The opening 35 of the cutter 22 and the bore of the spindle 25 are of larger diameter than the corresponding portions of the cutter 23 lto accommodate a tubular shank 4l of larger diameter than the shank l37 and which has an inner diameter of suiiicient size to provide a iiow passageway 42 for the discharge of drilling fluid in sweeping contact with the bottom of the hole as indicated in FIG. l. The tubular shank also has a head 43 lapping the end of the cutter, and the end of the shank d'1 is welded to the arm 14, as indicated at lift, FIG. l, for retaining the cutter 22 on its spindle. The tubular shank has ample strenth because the spindle on which the cutter 'rotates carries the load.

The flow passage 42 terminates short of the welded end of the tubular shank and has a port 45 in communic-ation with a channel 46 that connects with an axial bore 47 in the pin 7. The axial bore 47 is in turn connected with the downtiow passageway 4S of the drill stem. The downflow passageway is formed angularly .through the section of the bit that carries the cutter 22. The sections of the bit that carry the cutters 23 and 24 are provided with passageways 49 and 5t? that connect the axial bore 47 with upper and outwardly extending discharge ports 5l and 52, through which streams of drilling fluid are discharged upwardly within the upflow passageway 2i) to promote upward ow of drilling fluid and cuttings from the lower portion of the bore hole.

The cutter 24, that is of more conical shape, is mounted on the spindle 27 by roller bearings 2S similarly to the other cutters, however, the spindle 27 is a solid spindle, as shown in FIG. 9, and the cutter is retained thereon by a split ring 54, as indicated in FIG. 9.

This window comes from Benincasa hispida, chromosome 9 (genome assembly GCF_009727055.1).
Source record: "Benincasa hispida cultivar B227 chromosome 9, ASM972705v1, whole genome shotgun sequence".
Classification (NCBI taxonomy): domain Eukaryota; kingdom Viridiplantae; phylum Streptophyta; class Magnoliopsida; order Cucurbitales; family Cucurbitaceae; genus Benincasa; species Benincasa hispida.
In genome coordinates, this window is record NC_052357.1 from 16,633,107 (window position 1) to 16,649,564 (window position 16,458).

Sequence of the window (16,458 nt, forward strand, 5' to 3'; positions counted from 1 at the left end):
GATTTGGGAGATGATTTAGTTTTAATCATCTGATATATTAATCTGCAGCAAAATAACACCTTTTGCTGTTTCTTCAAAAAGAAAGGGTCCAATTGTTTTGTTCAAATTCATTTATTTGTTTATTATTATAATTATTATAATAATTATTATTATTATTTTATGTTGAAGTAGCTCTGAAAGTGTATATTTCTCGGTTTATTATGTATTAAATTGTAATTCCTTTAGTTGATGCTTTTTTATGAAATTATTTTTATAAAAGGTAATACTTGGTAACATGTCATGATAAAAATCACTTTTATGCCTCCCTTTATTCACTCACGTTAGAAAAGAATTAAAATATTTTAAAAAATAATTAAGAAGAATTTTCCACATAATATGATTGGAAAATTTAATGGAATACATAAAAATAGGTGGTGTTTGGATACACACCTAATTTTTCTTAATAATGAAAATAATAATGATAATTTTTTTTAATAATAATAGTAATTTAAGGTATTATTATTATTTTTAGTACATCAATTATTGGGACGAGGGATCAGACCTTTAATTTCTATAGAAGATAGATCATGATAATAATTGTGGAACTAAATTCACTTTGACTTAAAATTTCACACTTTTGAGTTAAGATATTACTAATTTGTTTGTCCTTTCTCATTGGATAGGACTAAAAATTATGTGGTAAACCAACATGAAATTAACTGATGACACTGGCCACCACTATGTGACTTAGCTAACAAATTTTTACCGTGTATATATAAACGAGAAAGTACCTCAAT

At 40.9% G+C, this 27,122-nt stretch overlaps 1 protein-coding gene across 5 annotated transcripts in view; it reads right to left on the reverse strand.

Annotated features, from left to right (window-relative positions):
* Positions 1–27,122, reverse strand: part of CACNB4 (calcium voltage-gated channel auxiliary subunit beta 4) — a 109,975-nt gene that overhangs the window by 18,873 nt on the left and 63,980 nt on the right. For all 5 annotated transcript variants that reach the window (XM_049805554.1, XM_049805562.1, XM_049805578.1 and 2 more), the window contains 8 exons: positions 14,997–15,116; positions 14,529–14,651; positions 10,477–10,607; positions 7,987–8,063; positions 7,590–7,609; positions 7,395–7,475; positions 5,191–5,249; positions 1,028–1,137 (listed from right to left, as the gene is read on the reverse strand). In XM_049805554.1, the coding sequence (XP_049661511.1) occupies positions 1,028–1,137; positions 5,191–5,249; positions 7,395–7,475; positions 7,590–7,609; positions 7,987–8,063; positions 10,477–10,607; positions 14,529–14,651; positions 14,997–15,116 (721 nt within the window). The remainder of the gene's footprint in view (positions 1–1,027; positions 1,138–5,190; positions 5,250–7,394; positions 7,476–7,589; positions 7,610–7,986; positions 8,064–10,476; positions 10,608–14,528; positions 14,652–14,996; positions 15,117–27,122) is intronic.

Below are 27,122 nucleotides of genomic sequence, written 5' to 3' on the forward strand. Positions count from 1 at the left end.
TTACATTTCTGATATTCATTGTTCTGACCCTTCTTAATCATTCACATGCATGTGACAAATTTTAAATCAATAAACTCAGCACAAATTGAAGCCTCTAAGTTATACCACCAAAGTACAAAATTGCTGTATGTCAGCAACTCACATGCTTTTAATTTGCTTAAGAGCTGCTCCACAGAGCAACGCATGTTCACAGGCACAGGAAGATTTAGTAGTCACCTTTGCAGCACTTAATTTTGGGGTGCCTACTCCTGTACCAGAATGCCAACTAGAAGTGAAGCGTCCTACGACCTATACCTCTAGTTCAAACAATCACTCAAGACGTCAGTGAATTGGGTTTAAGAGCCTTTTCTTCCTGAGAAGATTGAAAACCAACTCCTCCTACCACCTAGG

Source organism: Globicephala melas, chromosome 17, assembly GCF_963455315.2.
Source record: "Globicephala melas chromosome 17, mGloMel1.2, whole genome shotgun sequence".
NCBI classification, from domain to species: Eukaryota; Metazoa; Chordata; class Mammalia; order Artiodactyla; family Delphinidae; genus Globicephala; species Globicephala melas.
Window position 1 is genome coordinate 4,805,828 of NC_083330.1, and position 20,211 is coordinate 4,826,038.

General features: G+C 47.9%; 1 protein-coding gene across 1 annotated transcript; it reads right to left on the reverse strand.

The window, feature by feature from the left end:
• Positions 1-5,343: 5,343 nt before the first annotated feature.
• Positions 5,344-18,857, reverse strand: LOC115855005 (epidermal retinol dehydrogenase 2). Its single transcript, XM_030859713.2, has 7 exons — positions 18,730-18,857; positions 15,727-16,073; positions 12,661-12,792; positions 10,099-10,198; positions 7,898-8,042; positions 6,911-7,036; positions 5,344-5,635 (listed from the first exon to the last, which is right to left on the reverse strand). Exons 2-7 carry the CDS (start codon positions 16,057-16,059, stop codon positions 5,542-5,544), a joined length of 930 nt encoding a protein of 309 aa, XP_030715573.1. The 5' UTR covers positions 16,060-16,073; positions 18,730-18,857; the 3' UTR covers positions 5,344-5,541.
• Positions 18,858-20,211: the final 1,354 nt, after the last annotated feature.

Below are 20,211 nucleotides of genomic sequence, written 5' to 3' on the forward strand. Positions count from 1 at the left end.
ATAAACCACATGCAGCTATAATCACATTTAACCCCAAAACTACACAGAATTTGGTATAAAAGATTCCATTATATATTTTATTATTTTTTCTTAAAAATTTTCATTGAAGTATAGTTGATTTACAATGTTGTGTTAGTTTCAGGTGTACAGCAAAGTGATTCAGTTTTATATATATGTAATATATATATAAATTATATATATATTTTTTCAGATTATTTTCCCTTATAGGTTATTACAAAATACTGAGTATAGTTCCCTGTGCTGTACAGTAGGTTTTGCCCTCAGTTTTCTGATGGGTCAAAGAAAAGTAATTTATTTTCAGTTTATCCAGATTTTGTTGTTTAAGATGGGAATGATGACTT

The base faces of all of the cutters and the corresponding inner faces of the arms are provided with registering grooves 55 and 56 (FIG. 5) to accommodate wear resistant material, or rings 57 and 58, therein, as best illustrated in FIG. 5, to take the end thrust of the cutters. The under side of the heads and the registering annular portions of the ends of the cutters also have wear resistant material inserts S9 and 60, as shown in FIGS. l, 3, 4 and 8. The inner ends of the cutters 23 and 24 may also have small ports 61 that are drilled therein as shown in FIGS. 8 and 9.

In assembling the bit at the factory, the roller bearings 28 with the cutters are placed on the spindles of the respective segmental sections 1l, i2 and 13. The cutter 24 is secured to its spindle by the split ring 54. The cutters 22 and 23 are secured to their spindles by inserting the Shanks 27 and 4i through the openings 35 of the cutters and into the bores of the spindles 25 and 26 until the heads 38 and 42 thereof make contact with the flanges 34 of the cutters. The outer ends of the Shanks are then welded to the arms 34 and 15, respectively. After mounting the cutters, the sections 11, 12 and 13 are brought together and Welded, as indicated by the numeral 6 so that the axes of the spindles are all radial with respect to the common axis 18.